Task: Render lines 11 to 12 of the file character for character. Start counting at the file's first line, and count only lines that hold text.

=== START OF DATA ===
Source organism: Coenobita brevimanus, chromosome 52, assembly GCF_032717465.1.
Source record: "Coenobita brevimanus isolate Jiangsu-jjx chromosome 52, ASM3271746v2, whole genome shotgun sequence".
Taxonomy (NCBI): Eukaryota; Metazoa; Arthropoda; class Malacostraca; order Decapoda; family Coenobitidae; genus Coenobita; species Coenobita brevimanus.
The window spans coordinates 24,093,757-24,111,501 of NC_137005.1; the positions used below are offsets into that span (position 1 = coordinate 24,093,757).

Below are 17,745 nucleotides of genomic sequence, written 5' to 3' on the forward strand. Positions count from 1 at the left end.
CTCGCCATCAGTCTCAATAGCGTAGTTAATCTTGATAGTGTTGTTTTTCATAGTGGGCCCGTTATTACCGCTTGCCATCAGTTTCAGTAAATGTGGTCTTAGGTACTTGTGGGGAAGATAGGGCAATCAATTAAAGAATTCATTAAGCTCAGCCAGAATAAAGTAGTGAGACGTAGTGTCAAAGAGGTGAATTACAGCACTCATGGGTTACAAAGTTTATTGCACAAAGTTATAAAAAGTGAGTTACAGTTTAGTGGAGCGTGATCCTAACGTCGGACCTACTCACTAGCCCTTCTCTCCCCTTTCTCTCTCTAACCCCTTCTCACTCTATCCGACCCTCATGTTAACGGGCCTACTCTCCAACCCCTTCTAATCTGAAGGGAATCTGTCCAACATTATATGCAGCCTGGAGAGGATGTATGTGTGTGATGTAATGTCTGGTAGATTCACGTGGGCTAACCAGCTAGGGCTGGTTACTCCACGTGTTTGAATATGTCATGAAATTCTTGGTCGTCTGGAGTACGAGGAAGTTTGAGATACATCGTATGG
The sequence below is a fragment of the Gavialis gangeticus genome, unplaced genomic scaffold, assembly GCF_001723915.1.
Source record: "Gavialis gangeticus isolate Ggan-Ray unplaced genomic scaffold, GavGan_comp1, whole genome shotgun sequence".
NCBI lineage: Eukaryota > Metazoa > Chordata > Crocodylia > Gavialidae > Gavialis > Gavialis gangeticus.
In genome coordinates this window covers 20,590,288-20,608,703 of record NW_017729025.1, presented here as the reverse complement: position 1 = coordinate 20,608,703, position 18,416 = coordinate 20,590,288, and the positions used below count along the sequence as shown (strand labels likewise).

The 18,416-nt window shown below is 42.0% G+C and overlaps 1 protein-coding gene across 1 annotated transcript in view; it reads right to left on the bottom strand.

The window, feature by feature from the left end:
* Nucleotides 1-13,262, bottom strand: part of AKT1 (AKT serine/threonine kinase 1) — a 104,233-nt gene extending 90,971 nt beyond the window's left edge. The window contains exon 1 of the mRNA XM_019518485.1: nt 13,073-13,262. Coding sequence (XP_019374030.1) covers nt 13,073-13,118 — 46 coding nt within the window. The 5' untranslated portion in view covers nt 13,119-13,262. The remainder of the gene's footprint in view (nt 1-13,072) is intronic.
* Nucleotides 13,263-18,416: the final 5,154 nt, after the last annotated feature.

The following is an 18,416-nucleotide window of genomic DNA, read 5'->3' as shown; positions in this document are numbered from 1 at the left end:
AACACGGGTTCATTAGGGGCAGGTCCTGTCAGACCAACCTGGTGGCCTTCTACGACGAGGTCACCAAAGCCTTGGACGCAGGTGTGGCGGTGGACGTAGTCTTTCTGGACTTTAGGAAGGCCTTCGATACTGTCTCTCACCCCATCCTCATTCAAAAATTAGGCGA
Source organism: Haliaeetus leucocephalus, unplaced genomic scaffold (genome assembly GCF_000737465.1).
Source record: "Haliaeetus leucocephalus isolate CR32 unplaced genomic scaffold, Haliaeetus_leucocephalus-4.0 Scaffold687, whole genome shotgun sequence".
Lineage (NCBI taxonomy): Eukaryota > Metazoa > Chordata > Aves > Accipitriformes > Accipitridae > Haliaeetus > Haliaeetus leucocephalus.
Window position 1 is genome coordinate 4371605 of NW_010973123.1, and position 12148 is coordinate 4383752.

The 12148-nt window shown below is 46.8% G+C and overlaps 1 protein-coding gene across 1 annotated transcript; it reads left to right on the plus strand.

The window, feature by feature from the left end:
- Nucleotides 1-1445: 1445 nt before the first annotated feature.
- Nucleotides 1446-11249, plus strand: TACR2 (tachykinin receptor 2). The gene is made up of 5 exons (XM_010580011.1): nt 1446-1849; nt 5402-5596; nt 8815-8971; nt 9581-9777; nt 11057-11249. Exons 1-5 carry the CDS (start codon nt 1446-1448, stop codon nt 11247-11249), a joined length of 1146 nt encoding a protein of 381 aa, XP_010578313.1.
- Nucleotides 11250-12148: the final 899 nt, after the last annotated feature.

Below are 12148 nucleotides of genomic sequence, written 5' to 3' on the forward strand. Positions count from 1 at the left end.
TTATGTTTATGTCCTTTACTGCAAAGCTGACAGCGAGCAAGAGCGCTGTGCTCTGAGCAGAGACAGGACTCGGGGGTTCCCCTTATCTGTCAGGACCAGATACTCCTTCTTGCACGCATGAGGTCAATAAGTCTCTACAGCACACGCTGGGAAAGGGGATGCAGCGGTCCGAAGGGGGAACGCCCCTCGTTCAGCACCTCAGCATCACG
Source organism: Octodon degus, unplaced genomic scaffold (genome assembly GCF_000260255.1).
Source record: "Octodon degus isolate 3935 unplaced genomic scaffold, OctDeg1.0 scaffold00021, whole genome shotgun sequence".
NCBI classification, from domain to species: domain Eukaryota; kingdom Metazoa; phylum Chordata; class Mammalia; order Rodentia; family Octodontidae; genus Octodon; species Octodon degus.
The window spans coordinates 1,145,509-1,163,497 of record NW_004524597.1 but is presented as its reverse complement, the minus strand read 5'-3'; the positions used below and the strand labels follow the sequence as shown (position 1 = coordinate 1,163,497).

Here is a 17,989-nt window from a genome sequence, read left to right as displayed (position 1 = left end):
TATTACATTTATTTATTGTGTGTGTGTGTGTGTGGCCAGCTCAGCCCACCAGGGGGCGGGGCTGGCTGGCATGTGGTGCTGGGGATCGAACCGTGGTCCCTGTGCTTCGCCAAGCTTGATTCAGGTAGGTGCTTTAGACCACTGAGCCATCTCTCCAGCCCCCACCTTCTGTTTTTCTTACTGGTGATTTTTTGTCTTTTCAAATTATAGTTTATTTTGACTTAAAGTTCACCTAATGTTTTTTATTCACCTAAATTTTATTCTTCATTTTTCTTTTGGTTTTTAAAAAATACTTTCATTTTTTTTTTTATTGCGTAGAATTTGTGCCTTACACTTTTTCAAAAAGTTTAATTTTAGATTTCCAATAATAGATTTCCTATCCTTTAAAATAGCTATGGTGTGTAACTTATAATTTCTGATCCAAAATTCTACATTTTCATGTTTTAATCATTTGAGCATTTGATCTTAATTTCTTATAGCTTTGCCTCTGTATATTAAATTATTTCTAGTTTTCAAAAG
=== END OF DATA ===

The 18,416-nt window shown below is 42.0% G+C and overlaps 1 protein-coding gene across 1 annotated transcript in view; it reads right to left on the bottom strand.

The window, feature by feature from the left end: